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Safe Internet Day

Did you know?: No one under 13 years of age should be using Facebook. more...

Safe Internet Day

Top Tip For Parents: Keep the computer in a communal area of the house, where it's easier to share what your family are viewing.


Top Tip For Children: Do not to give out your personal details. If you want to subscribe to any services online, make up a family email address to receive the mail.


Top Tip For Everyone: 'Think Before You Post' anything online. Your digital footprint stays in cyberspace forever!


Top Tip For the Elderly: Do you feel left behind when your children talk about the latest digital trend? Have a look at our brief glossary or terms. more...


Top Tip For Teachers: Keep up to date with our eSafety scheme of work which is regularly updated to reflect the rapidly developing digital world.


Top Tip For students: Protect your reputation online! Here is a video which explains the long term risks of sharing inappropriate information online.

Protect Your Reputation

Top Tip for the over 13s: Have a read of The (Very) Unofficial Facebook Privacy Guide and think before you post.




eSafety at Patana

There is a name we call our students which describes their upbringing and explains why they are very different to people of their teachers' generations. That name is "Digital Natives". A digital native is a person who was born after the general implementation of digital technology, and as a result, has had a familiarity with digital technologies such as computers, the Internet, mobile phones, and digital audio players over their entire lives. In the same vain teachers and parents can be described as Digital Immigrants. A digital immigrant is an individual who was born before the existence of digital technology and adopted it to some extent later. The issue is that the Digital Immigrants have to take care of the digital natives while the latter is seemingly always one step ahead of the former.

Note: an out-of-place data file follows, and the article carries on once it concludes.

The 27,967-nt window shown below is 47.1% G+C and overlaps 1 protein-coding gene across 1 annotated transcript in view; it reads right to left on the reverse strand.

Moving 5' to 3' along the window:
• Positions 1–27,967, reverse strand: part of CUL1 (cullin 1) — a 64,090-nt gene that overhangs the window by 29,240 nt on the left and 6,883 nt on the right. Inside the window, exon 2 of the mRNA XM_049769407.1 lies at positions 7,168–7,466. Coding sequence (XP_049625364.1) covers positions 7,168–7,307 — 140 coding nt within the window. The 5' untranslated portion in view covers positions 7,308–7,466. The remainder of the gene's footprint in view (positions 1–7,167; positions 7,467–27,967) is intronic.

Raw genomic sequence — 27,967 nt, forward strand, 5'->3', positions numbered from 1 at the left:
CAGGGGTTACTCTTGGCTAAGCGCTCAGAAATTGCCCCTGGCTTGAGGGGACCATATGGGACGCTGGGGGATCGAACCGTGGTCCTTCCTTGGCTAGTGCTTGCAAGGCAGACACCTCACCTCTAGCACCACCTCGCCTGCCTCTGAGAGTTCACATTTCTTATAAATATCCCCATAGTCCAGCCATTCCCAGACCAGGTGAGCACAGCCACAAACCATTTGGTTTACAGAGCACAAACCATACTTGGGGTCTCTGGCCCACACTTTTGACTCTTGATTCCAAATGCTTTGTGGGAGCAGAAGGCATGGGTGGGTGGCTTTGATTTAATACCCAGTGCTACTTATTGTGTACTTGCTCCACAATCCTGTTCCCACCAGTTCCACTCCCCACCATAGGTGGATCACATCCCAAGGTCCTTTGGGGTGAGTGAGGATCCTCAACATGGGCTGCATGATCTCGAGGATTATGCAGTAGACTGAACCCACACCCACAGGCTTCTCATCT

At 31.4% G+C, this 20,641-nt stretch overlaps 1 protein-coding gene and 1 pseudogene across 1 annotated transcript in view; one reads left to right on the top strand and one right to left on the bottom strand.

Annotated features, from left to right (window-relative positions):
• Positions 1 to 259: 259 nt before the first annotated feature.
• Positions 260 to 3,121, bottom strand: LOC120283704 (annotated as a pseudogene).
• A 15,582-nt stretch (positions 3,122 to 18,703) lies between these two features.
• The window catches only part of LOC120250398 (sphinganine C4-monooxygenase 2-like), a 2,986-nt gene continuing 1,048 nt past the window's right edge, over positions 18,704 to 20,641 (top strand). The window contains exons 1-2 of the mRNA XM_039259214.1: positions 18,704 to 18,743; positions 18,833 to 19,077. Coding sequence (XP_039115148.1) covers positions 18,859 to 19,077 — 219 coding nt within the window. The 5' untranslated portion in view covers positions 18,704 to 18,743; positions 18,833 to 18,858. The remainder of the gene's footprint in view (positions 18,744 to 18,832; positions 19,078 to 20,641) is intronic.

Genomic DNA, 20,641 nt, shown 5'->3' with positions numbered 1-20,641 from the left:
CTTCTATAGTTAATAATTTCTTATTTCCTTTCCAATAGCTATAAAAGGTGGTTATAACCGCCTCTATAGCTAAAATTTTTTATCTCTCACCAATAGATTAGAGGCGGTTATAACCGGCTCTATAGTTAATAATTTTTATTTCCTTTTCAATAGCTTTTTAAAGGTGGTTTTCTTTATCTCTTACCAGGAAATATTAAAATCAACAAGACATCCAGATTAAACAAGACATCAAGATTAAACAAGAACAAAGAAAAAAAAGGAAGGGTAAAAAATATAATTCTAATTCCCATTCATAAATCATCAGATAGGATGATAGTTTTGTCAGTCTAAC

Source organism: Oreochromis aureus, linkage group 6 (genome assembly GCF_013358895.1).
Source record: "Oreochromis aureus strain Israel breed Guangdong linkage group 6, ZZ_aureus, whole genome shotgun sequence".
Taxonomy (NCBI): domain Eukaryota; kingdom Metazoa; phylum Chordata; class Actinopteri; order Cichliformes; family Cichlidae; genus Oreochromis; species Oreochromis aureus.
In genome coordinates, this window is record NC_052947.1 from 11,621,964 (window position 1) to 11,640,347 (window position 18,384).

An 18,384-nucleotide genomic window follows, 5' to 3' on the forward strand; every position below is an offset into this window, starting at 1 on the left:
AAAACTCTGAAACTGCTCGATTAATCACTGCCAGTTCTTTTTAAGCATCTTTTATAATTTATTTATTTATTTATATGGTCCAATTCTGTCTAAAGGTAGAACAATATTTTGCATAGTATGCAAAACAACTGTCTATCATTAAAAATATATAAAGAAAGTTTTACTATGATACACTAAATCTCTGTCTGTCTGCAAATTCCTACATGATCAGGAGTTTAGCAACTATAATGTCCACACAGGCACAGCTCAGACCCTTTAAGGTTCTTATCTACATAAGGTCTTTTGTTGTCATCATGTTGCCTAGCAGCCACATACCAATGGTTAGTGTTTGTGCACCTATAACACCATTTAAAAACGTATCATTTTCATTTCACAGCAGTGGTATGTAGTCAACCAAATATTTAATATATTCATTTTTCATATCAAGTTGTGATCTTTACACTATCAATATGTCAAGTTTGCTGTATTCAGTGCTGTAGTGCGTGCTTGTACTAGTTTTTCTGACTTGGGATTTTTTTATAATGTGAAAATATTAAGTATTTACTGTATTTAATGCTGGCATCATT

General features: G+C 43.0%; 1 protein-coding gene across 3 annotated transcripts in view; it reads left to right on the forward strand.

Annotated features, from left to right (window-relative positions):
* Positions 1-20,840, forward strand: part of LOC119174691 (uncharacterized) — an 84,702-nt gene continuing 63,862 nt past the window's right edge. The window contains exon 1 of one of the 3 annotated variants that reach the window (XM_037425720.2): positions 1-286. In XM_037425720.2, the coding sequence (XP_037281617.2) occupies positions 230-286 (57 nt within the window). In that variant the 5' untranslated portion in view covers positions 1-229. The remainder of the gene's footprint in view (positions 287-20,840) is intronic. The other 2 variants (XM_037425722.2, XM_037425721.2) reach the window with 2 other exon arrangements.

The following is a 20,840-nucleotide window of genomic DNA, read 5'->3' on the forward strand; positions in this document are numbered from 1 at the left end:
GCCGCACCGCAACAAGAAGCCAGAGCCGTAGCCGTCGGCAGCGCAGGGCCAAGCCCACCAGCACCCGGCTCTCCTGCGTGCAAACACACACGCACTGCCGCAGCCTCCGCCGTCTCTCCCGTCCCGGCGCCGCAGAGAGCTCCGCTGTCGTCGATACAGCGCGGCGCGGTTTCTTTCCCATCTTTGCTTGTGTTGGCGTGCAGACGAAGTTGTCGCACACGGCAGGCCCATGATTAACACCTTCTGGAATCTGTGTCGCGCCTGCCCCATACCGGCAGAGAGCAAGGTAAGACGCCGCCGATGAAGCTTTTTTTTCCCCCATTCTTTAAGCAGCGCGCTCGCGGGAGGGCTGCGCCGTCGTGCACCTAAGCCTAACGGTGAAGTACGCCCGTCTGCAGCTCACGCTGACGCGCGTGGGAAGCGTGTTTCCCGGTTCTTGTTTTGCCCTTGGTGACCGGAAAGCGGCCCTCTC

Because it is always bad news that catches our eye in newspapers, the digital potential that young people enjoy is sometimes buried under stories of online predators, identity theft and malware. Here at Patana we make it our mission to provide the best possible support for the students so that they may achieve their full potential. In order to do this they need to develop the skills to do well in today's world while at the same time being safe.


We have three parts to our eSafety strategy. Always looking for short snappy titles we have called them: Rules, Tools and Schools


  • For younger children the most important rule is that they don't use a computer in school unless supervised by an adult.

  • We also have a Primary and a Secondary Acceptable Use Policy which is reinforced to children regularly in an age appropriate way.

  • Finally general school rules apply to the online world just as they do to the real world.


  • Internet use on student computers in the Primary school is protected by the Chaperone Web filter which does a very good job in blocking access to unsuitable websites. A less restricting filter is applied to students in the Secondary school. The school email system for students is also subject to a filter.

  • Link+Learn, class blogs and our eClassroom direct students to websites recommended by teachers so that younger children do not have to search themselves.

  • Our anti-virus software,  Sophos, and updated/patched computers provide protection from malware which might compromise the safety of our students.

  • Records are kept of all online activity.


Schools really means education (but education doesn't rhyme with the other two words)

  •  Staff training (E.g., Facebook for the over 40s, laptops in lessons)

  •  Information for parents is provided on this website and is supported by occasional items in Patana News

  • By far the most important part of all of our strategies is the education of our students (see below)

Safe Internet Day

Our aim is to  encourage Internet users of all ages to think about how they are using the Internet and what they can do to stay safe. Within the UK, the Child Exploitation and Online Protection (CEOP) Centre, the national centre for child protection, has provided resources to raise awareness and empower children and young people. Research by Ofcom shows that 78% of 5-7 year olds are now using the Internet, so learning about online safety is as integral as learning to cross the road.


One of a number of resources available is 'Lee and Kim's Adventure', an interactive animated cartoon for 5-7 year olds  from the CEOP Centre. Children can follow the adventures of Lee and Kim and understand issues such as cyberbullying and talking to strangers on the Internet, whilst parents and teachers can use additional resources to help their children understand an easy code - Zip It, Block It, Flag It - part of the Click Clever Click Safe campaign, launched by the UK Government.